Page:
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UK sportswear growth pegged at 8.7 per cent

"UK Sportswear Market 2017-2022 report predicts 8.7 per cent growth this year, on top of estimated UK sportswear sales of £2.5bn in 2017. And the sector is changing swiftly to cater to ever-evolving consumer demands as the market matures. Global Data’s report reveals as a sector focussed on lifestyle, the latest developments in the market chime with growing wellness trend and the increasingly mindful consumer decisions of younger shoppers. As with fashion in general, activewear shoppers and brands are turning their attention to sustainable design in a new way."

 

UK sportswear growth pegged at 8.7 per cent 002UK Sportswear Market 2017-2022 report predicts 8.7 per cent growth this year, on top of estimated UK sportswear sales of £2.5bn in 2017. And the sector is changing swiftly to cater to ever-evolving consumer demands as the market matures. Global Data’s report reveals as a sector focussed on lifestyle, the latest developments in the market chime with growing wellness trend and the increasingly mindful consumer decisions of younger shoppers. As with fashion in general, activewear shoppers and brands are turning their attention to sustainable design in a new way.

Nick Paulson-Ellis, Founder, The Sports Edit, points out it’s sustainability in an innovative way with no compromise for consumer. There used to be an eco-friendly, sustainability angle within yoga wear that compromised performance. Now, it is about having no compromise on fashion, performance or function – and still being sustainable. Ellis says, recycled, sustainable materials both in clothing and activewear accessories (such as yoga mats or water bottles) as a focus, noting in particular legging brand Teeki’s recycled plastic leggings and Adidas’ Parley for the Oceans range, which uses recycled ocean plastics across clothing and footwear designs.

For brands and retailers looking to set themselves apart in the increasingly competitive sector, sustainable andUK sportswear growth pegged at 8.7 per cent 001 ethical credentials can provide a much-needed point of differentiation. For Olivia Mcguire, head of design, London-based Jilla Active, sustainability is really important to customers. There’s so much competition in the sector, and it’s difficult to stand out. For Jilla Active, there is a big focus on sustainable fabrics and ethical practices. The consumer definitely wants to know more about what they are wearing.

Seamless activewear

The rise of seam-free activewear has been a recent shift as it evolves to a more multifunctional approach. Seamless is super comfortable as the fabric is really soft. The stretch factor is important too. Seconded Camille Roegiers de Silva, co-founder, Fashercise that there have always been certain brands that specialise in seamless, but now many other brands are introducing it into the mix. It is super-flattering, it offers compression. It’s a very cool look and is probably one of the biggest trends.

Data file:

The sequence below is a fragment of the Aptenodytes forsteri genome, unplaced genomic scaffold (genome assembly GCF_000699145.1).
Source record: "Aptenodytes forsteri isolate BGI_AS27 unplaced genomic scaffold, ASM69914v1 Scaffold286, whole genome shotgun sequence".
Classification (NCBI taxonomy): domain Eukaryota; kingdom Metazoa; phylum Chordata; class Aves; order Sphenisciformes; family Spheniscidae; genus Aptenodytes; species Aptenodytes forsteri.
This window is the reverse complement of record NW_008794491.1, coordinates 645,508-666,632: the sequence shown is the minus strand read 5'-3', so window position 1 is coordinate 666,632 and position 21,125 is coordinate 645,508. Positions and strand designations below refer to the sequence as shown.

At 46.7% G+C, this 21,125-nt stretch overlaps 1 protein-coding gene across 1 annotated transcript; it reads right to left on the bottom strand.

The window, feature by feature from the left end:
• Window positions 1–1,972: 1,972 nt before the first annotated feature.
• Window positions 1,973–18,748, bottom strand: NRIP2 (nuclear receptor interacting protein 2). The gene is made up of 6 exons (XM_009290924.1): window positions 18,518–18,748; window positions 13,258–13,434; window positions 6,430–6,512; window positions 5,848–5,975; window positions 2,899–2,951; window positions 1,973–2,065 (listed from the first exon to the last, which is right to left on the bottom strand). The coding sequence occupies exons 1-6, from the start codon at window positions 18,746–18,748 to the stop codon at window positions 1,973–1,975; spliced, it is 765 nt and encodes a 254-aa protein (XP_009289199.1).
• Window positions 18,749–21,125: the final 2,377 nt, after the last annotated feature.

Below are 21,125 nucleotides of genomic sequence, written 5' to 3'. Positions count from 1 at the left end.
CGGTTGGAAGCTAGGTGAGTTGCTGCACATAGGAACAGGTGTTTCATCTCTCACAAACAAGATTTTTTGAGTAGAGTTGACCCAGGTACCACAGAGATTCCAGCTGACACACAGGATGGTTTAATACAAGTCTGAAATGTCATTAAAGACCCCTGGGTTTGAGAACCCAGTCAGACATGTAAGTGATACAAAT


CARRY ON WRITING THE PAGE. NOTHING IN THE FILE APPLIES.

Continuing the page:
Streetwear is increasingly seeping into mainstream fashion with the merging of fashion and function, as bold logos and colours appear across collections. For activewear brand Ivy Park, streetwear meets sportswear with a performance element. Product that looks great out and about, but still functions really well. Ivy Park is really keen to push the performance elements of the range. It is not just about the casual collection any more.

Plus-size push

Many retailers have been lately witnessing a surge towards plus size and that’s precisely the reason they are expanding their size range, moving beyond XS to L. Roegiers de Silva says, in the past brands that offered plus-size were not necessarily the most fashionable. Fashercise launched a dedicated ‘Curve’ section on its website in January, offering brands such as Day Won, Rainbeau and Ivy Park in a wide range of sizes.

Emily Gordon-Smith, Head of fashion, Stylus says this change is ‘long overdue’. Inclusive sizing is going to be bigger and bigger in times to come. A couple of standout players who are doing extended sizing in active really well are Nike and Asos. For autumn 18, Asos expects to see inclusive skiwear, maternity yoga pieces, as well as a full range of low-, medium- and high-impact (exercise) bras that cover Asos Curve and fuller bust. With the growing expanse, smaller labels are fast emerging in this segment to cater to niche demands and big-name brands shift to reflect and accommodate evolving consumers’ lifestyles, both in terms of practicality and ideals. Increasing sustainability and diversity are the highlights of the collection and athleisure is leading the way as brands aim to keep their competitive edge for demanding consumers.

 
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